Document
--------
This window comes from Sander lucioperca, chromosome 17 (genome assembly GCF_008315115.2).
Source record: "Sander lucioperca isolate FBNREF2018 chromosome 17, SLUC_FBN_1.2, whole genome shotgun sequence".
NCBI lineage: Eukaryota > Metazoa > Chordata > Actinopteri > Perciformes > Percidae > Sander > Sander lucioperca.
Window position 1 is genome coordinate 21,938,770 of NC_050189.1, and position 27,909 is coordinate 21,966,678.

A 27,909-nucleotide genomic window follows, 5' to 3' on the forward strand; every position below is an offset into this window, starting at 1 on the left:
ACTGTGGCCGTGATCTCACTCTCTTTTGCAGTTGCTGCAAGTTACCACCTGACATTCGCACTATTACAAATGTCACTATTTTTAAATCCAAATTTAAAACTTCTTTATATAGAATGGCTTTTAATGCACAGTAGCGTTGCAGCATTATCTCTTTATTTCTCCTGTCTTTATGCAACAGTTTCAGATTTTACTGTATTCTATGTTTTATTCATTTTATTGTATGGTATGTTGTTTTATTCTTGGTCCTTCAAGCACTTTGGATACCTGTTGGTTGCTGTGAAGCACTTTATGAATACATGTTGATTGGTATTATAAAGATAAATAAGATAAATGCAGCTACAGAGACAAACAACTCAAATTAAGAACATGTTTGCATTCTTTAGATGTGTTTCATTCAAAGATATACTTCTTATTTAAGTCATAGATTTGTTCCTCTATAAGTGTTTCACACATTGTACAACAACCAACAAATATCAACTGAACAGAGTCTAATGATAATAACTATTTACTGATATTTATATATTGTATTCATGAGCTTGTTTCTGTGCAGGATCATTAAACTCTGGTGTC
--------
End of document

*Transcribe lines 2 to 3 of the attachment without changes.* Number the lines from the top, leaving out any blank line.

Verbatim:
Source record: "Sander lucioperca isolate FBNREF2018 chromosome 17, SLUC_FBN_1.2, whole genome shotgun sequence".
NCBI lineage: Eukaryota > Metazoa > Chordata > Actinopteri > Perciformes > Percidae > Sander > Sander lucioperca.